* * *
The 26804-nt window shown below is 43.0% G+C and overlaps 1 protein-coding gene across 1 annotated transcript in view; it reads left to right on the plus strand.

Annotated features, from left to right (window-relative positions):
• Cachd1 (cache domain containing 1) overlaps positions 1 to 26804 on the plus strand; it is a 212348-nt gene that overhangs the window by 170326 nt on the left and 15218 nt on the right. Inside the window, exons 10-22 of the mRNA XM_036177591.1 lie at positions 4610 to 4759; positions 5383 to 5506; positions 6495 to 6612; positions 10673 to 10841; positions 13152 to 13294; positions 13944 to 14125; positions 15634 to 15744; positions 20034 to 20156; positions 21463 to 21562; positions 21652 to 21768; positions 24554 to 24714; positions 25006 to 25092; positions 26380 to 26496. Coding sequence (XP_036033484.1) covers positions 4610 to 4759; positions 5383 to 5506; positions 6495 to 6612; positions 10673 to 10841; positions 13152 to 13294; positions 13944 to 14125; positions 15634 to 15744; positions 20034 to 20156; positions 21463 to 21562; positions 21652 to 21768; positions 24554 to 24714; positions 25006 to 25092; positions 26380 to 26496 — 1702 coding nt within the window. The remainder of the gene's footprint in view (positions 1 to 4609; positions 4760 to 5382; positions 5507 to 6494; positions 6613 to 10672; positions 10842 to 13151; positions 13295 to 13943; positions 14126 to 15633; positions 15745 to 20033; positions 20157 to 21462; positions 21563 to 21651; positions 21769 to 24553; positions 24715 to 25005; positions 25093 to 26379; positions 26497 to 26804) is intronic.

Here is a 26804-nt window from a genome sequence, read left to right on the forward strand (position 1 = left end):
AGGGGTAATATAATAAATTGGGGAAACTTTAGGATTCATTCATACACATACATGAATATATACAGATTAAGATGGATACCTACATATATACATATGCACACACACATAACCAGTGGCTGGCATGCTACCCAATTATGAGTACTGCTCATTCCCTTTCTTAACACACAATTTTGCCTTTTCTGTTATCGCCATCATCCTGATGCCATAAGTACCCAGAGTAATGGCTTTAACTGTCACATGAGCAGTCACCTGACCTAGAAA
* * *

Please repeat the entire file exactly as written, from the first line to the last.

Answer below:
The 26804-nt window shown below is 43.0% G+C and overlaps 1 protein-coding gene across 1 annotated transcript in view; it reads left to right on the plus strand.

Annotated features, from left to right (window-relative positions):
• Cachd1 (cache domain containing 1) overlaps positions 1 to 26804 on the plus strand; it is a 212348-nt gene that overhangs the window by 170326 nt on the left and 15218 nt on the right. Inside the window, exons 10-22 of the mRNA XM_036177591.1 lie at positions 4610 to 4759; positions 5383 to 5506; positions 6495 to 6612; positions 10673 to 10841; positions 13152 to 13294; positions 13944 to 14125; positions 15634 to 15744; positions 20034 to 20156; positions 21463 to 21562; positions 21652 to 21768; positions 24554 to 24714; positions 25006 to 25092; positions 26380 to 26496. Coding sequence (XP_036033484.1) covers positions 4610 to 4759; positions 5383 to 5506; positions 6495 to 6612; positions 10673 to 10841; positions 13152 to 13294; positions 13944 to 14125; positions 15634 to 15744; positions 20034 to 20156; positions 21463 to 21562; positions 21652 to 21768; positions 24554 to 24714; positions 25006 to 25092; positions 26380 to 26496 — 1702 coding nt within the window. The remainder of the gene's footprint in view (positions 1 to 4609; positions 4760 to 5382; positions 5507 to 6494; positions 6613 to 10672; positions 10842 to 13151; positions 13295 to 13943; positions 14126 to 15633; positions 15745 to 20033; positions 20157 to 21462; positions 21563 to 21651; positions 21769 to 24553; positions 24715 to 25005; positions 25093 to 26379; positions 26497 to 26804) is intronic.

Here is a 26804-nt window from a genome sequence, read left to right on the forward strand (position 1 = left end):
AGGGGTAATATAATAAATTGGGGAAACTTTAGGATTCATTCATACACATACATGAATATATACAGATTAAGATGGATACCTACATATATACATATGCACACACACATAACCAGTGGCTGGCATGCTACCCAATTATGAGTACTGCTCATTCCCTTTCTTAACACACAATTTTGCCTTTTCTGTTATCGCCATCATCCTGATGCCATAAGTACCCAGAGTAATGGCTTTAACTGTCACATGAGCAGTCACCTGACCTAGAAA